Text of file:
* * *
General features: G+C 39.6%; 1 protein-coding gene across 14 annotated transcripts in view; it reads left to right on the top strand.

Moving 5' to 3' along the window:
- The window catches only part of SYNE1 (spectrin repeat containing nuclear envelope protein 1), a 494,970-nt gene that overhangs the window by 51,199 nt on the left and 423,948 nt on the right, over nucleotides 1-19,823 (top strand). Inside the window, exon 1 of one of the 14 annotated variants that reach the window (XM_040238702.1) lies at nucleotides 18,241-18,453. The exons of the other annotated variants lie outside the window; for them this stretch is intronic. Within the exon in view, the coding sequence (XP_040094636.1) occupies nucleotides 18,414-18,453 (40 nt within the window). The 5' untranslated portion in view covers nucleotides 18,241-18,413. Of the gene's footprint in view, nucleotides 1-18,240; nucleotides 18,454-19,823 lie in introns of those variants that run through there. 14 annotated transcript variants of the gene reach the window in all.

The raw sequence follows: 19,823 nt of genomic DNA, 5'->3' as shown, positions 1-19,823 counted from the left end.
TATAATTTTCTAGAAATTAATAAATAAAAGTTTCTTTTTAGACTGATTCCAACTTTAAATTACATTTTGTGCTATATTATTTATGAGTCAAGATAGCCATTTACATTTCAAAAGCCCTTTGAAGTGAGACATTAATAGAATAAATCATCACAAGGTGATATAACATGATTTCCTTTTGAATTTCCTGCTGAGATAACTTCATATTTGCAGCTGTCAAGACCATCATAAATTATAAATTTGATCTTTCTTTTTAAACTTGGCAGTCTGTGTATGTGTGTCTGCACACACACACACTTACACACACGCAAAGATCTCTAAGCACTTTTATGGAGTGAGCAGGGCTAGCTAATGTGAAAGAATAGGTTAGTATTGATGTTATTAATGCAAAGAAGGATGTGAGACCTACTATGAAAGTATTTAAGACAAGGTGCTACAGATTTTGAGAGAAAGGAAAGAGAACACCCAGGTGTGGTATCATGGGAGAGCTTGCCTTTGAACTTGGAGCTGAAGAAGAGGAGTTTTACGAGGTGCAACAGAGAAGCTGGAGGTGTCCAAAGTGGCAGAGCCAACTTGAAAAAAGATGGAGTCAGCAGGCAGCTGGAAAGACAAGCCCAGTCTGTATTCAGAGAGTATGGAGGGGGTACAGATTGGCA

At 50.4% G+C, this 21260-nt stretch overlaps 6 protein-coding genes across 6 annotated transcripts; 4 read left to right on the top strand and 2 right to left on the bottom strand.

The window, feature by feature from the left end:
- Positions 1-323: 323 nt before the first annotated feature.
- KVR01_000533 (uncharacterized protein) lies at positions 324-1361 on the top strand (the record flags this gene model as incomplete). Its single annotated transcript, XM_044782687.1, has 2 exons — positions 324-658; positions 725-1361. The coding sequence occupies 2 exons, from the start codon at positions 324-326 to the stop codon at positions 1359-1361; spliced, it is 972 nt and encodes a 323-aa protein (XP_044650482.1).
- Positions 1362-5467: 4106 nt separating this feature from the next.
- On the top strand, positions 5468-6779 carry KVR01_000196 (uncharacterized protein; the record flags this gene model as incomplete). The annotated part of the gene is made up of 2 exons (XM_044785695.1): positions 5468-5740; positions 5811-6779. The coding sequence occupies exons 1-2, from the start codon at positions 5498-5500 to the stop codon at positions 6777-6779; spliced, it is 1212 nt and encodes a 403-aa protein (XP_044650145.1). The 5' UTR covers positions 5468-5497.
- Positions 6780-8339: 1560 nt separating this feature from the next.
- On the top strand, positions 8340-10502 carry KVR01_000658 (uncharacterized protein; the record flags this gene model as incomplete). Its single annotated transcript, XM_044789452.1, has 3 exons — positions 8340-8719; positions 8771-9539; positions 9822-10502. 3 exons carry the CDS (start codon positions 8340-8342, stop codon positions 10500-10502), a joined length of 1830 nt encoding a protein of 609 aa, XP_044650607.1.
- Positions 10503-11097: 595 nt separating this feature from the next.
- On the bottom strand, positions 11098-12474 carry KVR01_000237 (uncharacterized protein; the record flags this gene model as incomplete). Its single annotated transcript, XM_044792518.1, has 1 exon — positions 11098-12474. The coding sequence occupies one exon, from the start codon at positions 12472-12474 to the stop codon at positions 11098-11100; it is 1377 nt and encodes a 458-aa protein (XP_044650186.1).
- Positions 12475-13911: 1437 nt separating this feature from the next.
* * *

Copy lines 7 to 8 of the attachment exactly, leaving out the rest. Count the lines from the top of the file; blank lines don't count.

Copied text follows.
The window, feature by feature from the left end:
- Positions 1-323: 323 nt before the first annotated feature.